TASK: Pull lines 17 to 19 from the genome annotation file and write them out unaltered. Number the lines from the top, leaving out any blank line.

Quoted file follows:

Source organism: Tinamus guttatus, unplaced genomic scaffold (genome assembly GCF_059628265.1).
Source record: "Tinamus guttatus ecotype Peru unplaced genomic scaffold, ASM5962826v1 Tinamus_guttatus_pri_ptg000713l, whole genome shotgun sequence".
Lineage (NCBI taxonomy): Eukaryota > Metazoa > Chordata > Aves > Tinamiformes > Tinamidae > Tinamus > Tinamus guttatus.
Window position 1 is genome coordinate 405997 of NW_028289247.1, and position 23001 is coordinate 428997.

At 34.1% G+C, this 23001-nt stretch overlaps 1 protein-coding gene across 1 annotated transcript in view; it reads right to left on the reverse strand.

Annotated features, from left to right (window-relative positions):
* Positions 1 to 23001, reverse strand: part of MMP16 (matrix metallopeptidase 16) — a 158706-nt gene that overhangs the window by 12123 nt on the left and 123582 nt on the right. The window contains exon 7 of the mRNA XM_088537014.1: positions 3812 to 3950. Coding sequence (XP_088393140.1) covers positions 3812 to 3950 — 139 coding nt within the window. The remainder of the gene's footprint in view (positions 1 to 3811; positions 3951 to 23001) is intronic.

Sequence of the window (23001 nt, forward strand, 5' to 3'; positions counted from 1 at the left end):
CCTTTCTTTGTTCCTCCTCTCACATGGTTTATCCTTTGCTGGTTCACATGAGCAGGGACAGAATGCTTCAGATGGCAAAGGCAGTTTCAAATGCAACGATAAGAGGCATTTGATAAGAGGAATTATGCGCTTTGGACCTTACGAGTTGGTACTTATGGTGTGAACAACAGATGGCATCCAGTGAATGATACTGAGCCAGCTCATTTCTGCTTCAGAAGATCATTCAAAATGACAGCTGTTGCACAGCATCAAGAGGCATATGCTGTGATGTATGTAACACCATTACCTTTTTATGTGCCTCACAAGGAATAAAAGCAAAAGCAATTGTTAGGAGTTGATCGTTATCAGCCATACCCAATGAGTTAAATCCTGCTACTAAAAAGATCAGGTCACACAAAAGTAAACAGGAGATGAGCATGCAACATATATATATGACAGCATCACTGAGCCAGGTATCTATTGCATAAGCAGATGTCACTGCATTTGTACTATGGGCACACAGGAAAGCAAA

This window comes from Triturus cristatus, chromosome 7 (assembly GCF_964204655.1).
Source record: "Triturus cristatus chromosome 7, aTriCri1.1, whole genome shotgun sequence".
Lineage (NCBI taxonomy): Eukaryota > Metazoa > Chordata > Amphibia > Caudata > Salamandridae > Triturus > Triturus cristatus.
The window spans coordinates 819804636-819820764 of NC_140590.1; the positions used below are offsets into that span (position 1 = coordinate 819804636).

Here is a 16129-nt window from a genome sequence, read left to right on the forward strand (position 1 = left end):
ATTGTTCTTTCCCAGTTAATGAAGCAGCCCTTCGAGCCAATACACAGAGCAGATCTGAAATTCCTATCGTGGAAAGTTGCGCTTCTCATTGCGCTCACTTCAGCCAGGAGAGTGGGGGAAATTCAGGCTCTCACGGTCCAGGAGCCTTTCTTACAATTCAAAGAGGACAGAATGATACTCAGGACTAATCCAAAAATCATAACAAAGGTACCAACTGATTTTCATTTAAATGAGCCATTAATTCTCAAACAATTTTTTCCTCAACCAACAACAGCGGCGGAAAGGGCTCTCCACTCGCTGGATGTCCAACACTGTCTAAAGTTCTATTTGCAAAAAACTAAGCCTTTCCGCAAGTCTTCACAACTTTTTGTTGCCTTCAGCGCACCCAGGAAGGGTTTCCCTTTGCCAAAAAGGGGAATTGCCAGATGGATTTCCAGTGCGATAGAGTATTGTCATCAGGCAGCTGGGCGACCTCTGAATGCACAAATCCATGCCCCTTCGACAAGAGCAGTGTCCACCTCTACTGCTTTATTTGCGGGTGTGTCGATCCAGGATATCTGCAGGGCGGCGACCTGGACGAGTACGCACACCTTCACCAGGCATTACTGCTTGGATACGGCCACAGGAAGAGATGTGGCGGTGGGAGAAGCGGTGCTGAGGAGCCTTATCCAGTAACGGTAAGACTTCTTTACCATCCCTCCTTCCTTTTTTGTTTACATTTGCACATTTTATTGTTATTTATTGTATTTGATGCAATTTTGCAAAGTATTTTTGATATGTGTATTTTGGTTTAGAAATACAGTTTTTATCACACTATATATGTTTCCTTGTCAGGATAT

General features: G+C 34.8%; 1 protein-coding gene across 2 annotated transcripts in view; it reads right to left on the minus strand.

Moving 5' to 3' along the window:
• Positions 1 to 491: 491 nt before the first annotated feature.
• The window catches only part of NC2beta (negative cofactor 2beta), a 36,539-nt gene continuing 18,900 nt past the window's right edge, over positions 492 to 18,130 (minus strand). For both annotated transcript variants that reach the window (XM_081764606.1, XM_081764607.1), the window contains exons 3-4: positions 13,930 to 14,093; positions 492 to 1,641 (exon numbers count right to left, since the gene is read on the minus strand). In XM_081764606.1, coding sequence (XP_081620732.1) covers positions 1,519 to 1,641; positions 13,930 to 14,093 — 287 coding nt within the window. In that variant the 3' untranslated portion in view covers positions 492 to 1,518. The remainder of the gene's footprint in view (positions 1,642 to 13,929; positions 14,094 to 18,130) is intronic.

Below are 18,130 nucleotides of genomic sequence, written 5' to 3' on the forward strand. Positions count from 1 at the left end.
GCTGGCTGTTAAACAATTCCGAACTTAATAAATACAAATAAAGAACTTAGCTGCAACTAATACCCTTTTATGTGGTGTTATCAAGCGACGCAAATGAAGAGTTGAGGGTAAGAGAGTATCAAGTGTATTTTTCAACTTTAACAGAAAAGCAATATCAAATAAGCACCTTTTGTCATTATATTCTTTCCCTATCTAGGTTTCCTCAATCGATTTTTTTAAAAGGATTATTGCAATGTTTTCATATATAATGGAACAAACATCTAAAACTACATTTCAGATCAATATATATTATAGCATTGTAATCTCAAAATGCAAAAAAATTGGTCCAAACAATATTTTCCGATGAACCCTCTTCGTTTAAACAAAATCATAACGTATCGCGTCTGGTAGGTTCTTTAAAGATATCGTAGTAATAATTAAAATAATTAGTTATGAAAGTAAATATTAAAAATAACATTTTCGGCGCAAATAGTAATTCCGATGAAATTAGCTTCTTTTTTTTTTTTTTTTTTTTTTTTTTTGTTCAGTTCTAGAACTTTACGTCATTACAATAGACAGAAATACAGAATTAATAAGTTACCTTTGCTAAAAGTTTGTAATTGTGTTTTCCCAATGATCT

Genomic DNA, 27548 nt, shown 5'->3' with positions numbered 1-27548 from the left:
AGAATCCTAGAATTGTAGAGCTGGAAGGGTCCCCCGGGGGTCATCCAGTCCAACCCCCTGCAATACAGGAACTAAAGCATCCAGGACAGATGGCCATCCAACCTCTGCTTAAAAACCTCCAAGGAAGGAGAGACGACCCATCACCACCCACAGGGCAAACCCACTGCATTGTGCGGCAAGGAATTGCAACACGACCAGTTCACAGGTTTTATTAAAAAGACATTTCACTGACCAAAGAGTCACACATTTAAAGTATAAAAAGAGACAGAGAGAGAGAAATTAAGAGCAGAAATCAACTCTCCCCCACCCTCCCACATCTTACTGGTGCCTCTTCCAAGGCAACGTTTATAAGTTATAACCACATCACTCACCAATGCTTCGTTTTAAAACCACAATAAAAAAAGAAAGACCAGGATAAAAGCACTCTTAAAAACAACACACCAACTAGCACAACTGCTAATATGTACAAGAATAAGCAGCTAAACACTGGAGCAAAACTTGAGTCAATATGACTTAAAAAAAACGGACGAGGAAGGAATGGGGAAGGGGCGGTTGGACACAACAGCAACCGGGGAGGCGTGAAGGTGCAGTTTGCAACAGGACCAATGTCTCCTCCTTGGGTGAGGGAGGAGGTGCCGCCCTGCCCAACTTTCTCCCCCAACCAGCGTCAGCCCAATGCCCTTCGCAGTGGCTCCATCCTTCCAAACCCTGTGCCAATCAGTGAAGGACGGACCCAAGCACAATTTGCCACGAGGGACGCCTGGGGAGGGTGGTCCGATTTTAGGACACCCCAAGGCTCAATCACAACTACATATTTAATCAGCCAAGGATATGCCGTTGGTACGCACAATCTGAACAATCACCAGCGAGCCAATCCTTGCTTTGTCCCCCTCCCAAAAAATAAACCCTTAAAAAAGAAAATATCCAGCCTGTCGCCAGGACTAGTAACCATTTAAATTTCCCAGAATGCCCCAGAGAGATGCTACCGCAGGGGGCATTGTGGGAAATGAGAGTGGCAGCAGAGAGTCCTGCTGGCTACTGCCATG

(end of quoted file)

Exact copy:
Moving 5' to 3' along the window:
• Positions 1 to 491: 491 nt before the first annotated feature.
• The window catches only part of NC2beta (negative cofactor 2beta), a 36,539-nt gene continuing 18,900 nt past the window's right edge, over positions 492 to 18,130 (minus strand). For both annotated transcript variants that reach the window (XM_081764606.1, XM_081764607.1), the window contains exons 3-4: positions 13,930 to 14,093; positions 492 to 1,641 (exon numbers count right to left, since the gene is read on the minus strand). In XM_081764606.1, coding sequence (XP_081620732.1) covers positions 1,519 to 1,641; positions 13,930 to 14,093 — 287 coding nt within the window. In that variant the 3' untranslated portion in view covers positions 492 to 1,518. The remainder of the gene's footprint in view (positions 1,642 to 13,929; positions 14,094 to 18,130) is intronic.